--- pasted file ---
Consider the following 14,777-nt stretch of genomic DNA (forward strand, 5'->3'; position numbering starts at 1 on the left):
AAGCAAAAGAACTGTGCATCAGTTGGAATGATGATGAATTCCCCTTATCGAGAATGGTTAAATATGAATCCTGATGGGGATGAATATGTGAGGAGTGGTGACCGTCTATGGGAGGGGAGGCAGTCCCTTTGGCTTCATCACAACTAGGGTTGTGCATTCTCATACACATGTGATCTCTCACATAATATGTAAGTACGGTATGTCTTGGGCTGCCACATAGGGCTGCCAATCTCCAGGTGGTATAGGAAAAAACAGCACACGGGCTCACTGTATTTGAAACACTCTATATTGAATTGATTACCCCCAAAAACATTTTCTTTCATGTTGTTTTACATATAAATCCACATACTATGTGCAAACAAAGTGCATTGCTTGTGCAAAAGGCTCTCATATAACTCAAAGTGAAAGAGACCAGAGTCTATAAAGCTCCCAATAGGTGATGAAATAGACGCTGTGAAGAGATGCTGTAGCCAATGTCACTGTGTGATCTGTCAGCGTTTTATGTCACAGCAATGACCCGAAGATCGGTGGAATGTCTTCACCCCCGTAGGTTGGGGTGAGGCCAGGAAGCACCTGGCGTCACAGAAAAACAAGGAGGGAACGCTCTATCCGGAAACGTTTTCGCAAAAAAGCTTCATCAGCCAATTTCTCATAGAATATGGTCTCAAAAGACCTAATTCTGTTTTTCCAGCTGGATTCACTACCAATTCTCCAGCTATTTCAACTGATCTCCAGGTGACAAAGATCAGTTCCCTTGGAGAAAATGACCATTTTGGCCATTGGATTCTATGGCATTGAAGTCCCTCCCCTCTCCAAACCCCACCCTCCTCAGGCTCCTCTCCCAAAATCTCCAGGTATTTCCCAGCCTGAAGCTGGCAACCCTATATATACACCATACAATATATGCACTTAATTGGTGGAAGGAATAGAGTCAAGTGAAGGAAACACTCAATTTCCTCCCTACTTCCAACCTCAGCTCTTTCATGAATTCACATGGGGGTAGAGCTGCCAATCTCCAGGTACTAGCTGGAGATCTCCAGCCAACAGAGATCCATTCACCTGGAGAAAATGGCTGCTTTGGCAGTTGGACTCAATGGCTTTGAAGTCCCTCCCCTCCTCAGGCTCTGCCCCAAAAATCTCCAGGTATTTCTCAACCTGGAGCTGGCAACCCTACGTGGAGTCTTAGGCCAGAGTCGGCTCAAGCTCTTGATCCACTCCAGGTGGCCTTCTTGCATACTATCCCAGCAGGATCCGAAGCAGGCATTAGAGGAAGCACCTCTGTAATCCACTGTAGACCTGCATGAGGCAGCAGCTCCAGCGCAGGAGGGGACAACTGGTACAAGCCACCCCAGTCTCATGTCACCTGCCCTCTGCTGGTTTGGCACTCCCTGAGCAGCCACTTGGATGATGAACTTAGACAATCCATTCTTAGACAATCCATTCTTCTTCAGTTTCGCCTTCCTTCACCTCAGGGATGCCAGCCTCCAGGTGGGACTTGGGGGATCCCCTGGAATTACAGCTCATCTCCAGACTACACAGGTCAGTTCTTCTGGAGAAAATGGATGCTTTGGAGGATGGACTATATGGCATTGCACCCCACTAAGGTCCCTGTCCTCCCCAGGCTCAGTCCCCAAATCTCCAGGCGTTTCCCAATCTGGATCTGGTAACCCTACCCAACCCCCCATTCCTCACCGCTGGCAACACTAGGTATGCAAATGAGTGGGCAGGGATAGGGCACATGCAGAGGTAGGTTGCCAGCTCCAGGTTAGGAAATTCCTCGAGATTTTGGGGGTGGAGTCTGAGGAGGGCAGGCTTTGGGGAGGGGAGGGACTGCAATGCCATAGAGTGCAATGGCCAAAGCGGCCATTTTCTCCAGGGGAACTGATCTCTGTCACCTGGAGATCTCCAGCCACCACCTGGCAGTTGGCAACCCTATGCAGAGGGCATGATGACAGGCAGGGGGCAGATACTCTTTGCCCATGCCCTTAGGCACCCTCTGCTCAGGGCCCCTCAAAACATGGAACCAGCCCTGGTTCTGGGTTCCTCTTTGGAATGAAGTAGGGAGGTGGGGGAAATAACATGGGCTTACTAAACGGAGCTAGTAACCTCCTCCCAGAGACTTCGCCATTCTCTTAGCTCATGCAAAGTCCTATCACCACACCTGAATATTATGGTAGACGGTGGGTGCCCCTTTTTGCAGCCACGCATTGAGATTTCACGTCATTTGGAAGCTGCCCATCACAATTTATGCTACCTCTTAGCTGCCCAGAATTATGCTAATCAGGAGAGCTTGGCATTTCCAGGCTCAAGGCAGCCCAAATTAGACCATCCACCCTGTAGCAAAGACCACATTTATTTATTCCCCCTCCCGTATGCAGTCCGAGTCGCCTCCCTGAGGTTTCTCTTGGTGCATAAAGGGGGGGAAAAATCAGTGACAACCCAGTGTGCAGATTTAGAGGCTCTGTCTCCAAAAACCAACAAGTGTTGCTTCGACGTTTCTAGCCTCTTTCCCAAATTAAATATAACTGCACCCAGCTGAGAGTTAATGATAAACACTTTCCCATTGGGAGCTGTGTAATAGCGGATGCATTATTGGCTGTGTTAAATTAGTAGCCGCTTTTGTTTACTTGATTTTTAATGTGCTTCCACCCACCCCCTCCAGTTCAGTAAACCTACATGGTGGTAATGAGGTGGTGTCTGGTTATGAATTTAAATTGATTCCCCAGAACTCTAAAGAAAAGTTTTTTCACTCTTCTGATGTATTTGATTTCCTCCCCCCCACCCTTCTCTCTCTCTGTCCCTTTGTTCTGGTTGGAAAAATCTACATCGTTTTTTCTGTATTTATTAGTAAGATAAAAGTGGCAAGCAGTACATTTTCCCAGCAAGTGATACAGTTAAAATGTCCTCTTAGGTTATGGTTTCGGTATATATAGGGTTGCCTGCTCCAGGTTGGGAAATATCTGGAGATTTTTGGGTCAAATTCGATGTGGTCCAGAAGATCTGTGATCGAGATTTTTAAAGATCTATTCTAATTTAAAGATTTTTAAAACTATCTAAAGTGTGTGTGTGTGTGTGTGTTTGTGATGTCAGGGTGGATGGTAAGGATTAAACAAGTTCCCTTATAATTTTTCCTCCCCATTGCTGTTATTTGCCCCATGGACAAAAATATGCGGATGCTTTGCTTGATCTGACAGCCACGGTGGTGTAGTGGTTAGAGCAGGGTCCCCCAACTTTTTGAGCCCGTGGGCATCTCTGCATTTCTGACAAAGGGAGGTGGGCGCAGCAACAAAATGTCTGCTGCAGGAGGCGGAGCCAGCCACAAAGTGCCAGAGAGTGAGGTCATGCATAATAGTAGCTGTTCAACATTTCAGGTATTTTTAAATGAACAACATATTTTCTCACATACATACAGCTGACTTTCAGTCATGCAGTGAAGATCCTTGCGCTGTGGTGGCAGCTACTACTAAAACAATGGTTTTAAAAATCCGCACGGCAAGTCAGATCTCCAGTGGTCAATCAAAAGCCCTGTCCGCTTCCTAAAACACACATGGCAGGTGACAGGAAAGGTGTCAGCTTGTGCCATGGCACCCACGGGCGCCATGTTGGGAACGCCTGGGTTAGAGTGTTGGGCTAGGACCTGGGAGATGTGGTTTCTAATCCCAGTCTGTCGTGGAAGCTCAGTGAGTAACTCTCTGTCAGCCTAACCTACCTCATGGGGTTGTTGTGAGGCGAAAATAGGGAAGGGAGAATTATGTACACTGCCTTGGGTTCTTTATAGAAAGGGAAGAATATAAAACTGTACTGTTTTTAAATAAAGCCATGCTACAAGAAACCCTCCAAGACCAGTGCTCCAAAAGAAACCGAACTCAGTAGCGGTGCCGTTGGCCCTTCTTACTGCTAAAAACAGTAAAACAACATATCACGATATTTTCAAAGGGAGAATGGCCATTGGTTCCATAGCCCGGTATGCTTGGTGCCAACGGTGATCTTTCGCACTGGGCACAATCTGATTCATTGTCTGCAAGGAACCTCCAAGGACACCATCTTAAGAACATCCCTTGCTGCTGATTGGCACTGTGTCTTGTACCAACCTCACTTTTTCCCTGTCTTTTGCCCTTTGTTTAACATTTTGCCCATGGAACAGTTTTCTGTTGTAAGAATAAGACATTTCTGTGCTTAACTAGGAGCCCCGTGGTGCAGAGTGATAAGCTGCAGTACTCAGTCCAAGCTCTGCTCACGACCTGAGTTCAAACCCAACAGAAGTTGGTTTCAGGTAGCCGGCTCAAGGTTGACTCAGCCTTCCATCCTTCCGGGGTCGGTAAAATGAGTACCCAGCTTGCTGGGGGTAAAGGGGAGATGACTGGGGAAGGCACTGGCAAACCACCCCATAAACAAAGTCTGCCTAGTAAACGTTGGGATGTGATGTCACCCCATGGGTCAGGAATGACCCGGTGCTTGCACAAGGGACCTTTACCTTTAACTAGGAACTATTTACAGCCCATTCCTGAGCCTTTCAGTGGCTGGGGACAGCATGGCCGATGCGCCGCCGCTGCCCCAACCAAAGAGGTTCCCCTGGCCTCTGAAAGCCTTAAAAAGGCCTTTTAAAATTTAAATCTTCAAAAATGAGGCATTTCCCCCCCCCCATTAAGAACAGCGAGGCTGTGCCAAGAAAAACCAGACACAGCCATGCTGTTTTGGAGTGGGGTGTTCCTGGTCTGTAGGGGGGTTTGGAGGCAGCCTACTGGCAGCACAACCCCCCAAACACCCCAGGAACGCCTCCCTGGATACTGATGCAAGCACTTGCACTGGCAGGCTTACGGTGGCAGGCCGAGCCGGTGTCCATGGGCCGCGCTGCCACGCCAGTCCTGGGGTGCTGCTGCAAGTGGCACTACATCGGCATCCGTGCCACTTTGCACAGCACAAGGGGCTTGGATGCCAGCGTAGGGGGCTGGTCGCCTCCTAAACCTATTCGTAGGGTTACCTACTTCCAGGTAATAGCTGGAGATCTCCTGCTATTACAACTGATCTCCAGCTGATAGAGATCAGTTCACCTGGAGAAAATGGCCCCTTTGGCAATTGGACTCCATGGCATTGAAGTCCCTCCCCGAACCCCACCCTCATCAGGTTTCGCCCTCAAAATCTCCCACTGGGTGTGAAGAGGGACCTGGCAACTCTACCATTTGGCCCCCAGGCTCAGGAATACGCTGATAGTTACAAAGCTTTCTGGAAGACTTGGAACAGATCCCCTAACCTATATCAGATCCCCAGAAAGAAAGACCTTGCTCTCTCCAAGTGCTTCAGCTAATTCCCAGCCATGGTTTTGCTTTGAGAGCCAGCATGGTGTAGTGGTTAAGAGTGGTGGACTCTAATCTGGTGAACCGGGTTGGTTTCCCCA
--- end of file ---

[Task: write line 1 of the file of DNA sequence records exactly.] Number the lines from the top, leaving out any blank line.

Consider the following 14,777-nt stretch of genomic DNA (forward strand, 5'->3'; position numbering starts at 1 on the left):